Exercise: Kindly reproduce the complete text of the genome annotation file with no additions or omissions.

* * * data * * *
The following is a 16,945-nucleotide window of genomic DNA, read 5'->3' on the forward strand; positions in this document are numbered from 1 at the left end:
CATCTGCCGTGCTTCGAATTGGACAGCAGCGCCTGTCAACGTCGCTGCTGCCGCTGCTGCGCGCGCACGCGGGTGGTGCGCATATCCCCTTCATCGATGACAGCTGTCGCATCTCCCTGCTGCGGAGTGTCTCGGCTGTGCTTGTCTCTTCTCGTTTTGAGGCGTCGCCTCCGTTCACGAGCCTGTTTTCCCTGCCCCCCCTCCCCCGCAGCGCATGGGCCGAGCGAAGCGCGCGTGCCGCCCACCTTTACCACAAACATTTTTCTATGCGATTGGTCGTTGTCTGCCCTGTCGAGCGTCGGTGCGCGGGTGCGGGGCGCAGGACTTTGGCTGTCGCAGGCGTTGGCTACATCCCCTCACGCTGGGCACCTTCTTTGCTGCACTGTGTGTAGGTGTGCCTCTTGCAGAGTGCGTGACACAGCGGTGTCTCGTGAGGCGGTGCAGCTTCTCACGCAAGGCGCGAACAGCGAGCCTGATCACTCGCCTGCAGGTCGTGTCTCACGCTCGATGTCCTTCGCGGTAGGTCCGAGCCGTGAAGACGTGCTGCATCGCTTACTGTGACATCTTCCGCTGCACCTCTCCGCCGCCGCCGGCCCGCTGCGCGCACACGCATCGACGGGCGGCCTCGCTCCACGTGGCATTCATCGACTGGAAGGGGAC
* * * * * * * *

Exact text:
The following is a 16,945-nucleotide window of genomic DNA, read 5'->3' on the forward strand; positions in this document are numbered from 1 at the left end:
CATCTGCCGTGCTTCGAATTGGACAGCAGCGCCTGTCAACGTCGCTGCTGCCGCTGCTGCGCGCGCACGCGGGTGGTGCGCATATCCCCTTCATCGATGACAGCTGTCGCATCTCCCTGCTGCGGAGTGTCTCGGCTGTGCTTGTCTCTTCTCGTTTTGAGGCGTCGCCTCCGTTCACGAGCCTGTTTTCCCTGCCCCCCCTCCCCCGCAGCGCATGGGCCGAGCGAAGCGCGCGTGCCGCCCACCTTTACCACAAACATTTTTCTATGCGATTGGTCGTTGTCTGCCCTGTCGAGCGTCGGTGCGCGGGTGCGGGGCGCAGGACTTTGGCTGTCGCAGGCGTTGGCTACATCCCCTCACGCTGGGCACCTTCTTTGCTGCACTGTGTGTAGGTGTGCCTCTTGCAGAGTGCGTGACACAGCGGTGTCTCGTGAGGCGGTGCAGCTTCTCACGCAAGGCGCGAACAGCGAGCCTGATCACTCGCCTGCAGGTCGTGTCTCACGCTCGATGTCCTTCGCGGTAGGTCCGAGCCGTGAAGACGTGCTGCATCGCTTACTGTGACATCTTCCGCTGCACCTCTCCGCCGCCGCCGGCCCGCTGCGCGCACACGCATCGACGGGCGGCCTCGCTCCACGTGGCATTCATCGACTGGAAGGGGAC